Faculty, staff and students are very busy each year attending local, regional, national, and international conferences, meetings and festivals. Many of the faculty, staff, and students have ongoing relationships with Aboriginal leaders and organizations, and the reciprocal relationships are evident throughout the Faculty.
These relationships and partnerships FNS has with Aboriginal Communities, directly or indirectly, create value for our students as they grow in knowledge through our institution and move on to employment or graduate studies.
The Faculty’s mission
To CONNECT with COMMUNITIES is one of the benchmarks reported on each year.
- Interact and connect with Communities (locally, nationally, & globally) --- community visits; research partnerships; learning partnerships; events; national programs; research dissemination; and conferences.
- Dissemination of the relevance of Indigenous perspectives --- conferences; speaking engagements; book launches, publications.
- Elder in residence program --- Elder visits, talks, contributions (funded through our Elders Endowment)
We also regularly highlight Alumni contributions, and profile student successes. We encourage Volunteerism from our Community, and from Current Faculty, Students and Staff.
Relationships & Partnerships
The Faculty is involved in various teaching and research partnerships with the goals of strengthening community cohesion. As evidence, we currently have two MOU’s in place with the following Organizations:
Rupertsland Institute --- to create an Academic Institute called the Rupertsland Centre for Metis Research (RCMR)
Dechinta Bush University Partnership --- Dechinta is a northern-led initiative delivering land-based, University of Alberta-credited educational experiences led by northern leaders, experts, elders and professors to engage northern and southern youth in a transformative curricula based on the cutting-edge needs of Canada’s North.
The Dechinta experience is an educational experience like no other. Located off the grid in a remote eco-lodge accessible only by bush plane, snowmobile or dog team, learning from the land while living in community is central to the Dechinta experience. Gather under the northern lights to discuss Dene Political Theory around a fire. Ski or canoe to check fish nets, and gain hands on experience about ecosystems management. Collect medicines and learn regional history from expert elders. Contemplate the importance of land to community and life with a diverse group of students, volunteers and elders. Live in log cabins heated by woodstove, and enjoy amenities such as a sauna, hot tub, and organic gardens. Hunting, fishing and wild harvesting are integrated into the curriculum, led by dynamic and diverse faculty with direct experience in research and leadership in the subject areas.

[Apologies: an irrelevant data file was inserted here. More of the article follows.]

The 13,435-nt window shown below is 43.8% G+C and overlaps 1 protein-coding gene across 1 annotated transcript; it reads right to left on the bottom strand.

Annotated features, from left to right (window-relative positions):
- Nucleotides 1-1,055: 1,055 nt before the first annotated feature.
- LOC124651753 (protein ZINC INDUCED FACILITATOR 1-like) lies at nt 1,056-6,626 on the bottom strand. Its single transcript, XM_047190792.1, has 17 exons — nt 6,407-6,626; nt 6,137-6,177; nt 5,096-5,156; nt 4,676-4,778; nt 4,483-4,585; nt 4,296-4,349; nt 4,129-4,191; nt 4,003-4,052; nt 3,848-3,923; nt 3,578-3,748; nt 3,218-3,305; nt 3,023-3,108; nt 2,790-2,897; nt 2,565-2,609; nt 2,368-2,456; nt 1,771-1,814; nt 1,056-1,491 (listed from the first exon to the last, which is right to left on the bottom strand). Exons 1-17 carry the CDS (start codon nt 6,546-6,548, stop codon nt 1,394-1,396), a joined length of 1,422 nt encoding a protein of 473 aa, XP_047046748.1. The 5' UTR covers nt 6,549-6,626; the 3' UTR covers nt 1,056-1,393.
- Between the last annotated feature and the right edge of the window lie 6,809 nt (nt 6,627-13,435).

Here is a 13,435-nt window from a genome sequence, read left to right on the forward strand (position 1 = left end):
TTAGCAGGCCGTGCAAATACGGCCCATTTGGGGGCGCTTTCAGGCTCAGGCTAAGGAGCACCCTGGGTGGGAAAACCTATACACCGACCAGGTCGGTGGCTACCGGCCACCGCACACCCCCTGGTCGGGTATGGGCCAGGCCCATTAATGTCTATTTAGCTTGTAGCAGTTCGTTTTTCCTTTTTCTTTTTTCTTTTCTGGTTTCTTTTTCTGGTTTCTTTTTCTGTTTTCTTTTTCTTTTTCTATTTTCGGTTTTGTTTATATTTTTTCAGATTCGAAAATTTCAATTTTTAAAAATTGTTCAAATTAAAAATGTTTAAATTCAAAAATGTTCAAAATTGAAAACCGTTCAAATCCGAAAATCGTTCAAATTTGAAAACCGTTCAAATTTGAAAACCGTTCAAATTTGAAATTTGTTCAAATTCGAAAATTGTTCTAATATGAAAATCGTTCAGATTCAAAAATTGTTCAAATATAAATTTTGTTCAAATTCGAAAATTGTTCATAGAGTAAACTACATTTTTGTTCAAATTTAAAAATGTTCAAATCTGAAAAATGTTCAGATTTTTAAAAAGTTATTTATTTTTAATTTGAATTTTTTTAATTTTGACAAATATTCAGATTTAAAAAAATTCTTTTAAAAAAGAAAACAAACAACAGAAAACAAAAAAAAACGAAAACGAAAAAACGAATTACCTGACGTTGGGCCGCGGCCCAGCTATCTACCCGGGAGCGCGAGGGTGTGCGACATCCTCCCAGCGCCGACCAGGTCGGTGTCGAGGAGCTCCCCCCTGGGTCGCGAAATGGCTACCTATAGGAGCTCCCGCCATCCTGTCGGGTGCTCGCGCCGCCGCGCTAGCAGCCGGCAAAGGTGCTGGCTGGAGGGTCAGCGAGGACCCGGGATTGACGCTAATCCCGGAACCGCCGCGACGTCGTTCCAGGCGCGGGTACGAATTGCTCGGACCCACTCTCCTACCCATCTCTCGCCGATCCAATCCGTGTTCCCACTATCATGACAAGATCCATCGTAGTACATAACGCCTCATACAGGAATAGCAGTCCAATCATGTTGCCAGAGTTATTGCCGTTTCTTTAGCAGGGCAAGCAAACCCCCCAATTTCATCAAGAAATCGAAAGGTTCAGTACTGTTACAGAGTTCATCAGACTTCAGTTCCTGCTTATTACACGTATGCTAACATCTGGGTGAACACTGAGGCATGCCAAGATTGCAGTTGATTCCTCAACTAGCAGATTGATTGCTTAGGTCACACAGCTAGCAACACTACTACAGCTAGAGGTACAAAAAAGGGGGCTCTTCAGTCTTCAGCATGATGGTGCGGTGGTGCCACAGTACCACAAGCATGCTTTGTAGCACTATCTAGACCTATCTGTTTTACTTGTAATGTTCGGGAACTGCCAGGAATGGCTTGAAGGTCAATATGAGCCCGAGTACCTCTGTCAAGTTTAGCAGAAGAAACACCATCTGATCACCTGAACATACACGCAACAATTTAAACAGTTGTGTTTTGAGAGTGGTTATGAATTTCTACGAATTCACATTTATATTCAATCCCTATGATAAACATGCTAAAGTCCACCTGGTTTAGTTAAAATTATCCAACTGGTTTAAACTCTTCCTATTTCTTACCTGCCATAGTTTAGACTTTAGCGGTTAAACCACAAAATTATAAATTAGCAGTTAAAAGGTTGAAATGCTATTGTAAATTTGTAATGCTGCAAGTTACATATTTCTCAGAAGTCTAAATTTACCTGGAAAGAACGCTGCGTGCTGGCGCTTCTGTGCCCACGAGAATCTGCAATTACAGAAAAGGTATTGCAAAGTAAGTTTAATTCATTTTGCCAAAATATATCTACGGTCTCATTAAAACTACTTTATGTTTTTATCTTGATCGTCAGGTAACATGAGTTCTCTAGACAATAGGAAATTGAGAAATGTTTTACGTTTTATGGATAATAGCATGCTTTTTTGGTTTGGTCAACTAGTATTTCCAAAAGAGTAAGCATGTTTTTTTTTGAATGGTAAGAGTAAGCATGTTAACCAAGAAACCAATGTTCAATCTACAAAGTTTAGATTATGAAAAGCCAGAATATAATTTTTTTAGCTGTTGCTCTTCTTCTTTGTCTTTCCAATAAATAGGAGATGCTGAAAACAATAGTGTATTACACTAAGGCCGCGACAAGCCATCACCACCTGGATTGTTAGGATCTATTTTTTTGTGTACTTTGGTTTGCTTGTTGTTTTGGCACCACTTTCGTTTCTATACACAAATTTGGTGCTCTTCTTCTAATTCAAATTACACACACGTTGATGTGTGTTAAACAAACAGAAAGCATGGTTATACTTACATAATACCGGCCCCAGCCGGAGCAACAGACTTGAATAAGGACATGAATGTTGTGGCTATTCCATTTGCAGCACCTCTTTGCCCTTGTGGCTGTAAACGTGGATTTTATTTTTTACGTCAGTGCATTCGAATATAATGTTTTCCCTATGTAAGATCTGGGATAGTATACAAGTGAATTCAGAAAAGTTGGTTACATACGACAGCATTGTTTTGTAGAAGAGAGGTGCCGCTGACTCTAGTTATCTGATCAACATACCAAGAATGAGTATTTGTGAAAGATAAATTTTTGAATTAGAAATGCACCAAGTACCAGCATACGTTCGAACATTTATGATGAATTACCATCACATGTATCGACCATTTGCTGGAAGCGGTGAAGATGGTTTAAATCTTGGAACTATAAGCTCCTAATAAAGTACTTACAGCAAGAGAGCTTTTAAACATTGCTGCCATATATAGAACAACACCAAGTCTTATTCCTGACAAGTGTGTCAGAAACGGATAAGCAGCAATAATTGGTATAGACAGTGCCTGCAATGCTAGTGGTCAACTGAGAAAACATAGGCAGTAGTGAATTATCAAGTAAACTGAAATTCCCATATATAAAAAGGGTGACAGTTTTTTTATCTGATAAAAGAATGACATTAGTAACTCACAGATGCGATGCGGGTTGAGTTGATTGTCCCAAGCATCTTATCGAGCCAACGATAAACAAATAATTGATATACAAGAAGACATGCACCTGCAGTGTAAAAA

Cree language Service: A unique offering focusing on bringing Cree language instruction to the wider Edmonton community.
An example, the Cree language instructor participated in creating a Cree Linguistics Atlas, a map that shows how different phrases are said in different Cree languages and dialects across Canada. We are working together with faculty at Carleton University and the University of Lethbridge.
The Cree language instructor also assists with translation services, input and feedback on the Cree language and cultural protocols for students and faculty in FNS, other Faculties, the Canadian Indigenous Language and Literacy Development Institute (CILLDI), and Aboriginal Communities.
The Faculty was successful in obtaining a large grant to provide funding through the Social Sciences and Humanities Research Council (SSHRC) Aboriginal Research Programme called the “Good Relations for Cree Language Education in Alberta.”
The project was led by the former Dean Ellen Bielawski, to support the initial creation of the Little Cree Books project. Other Contributors to the project were Caylie Gnyra (former student), Mary Cardinal-Collins (Elder/ Language Consultant), Dorothy Thunder (Cree Instructor), Dr. Nathalie Kermoal (faculty member), and Dr. Val Napoleon (former faculty member); all have provided support and encouragement along the way.
The project continues on a volunteer basis, for more information see Little Cree Books.
Community Service-Learning (CSL)
Community Service-Learning (CSL) encapsulates the University’s commitments to learning, discovery, and citizenship, and to connecting communities (Dare to Discover). FNS offers Curricular Service-Learning programs that see students involved in projects that are directly part of, and relevant to academic coursework.
Who our students volunteer with
Working with Community Service Learning, FNS fourth year undergraduate (NS 430) and master’s students (NS 550) are volunteering 20 and 30 hours respectively with 13 organizations, some of which are:
- Treaty 8
- First Nations of Alberta
- Metis Settlements Appeal Tribunal
- Institute for the Advancement of Aboriginal Women
- Royal Alberta Museum
- Boyle McCauley Health Centre
- and the Edmonton Inuit Cultural Society.
Student Association, Groups and Councils
FNS is dedicated to providing our students with a student-centered, community engaged experience. We feel that this provides a common ground for all students, regardless of ethnic background, to learn, research, explore, and critically examine the historical and contemporary circumstances and experiences of Native peoples and communities, and their relationships with Canada and other countries. FNS encourages students to participate with student groups as part of their University experience. The Faculty has their very own student group.
Native Studies Students' Association
N.S.S.A. serves the needs of students in the Faculty of Native Studies at the University of Alberta and students enrolled in Native Studies courses.
Located: Room 2-30 Pembina Hall
Check out the N.S.S.A.Website
Other Groups on campus that FNS students/faculty/staff are involved with: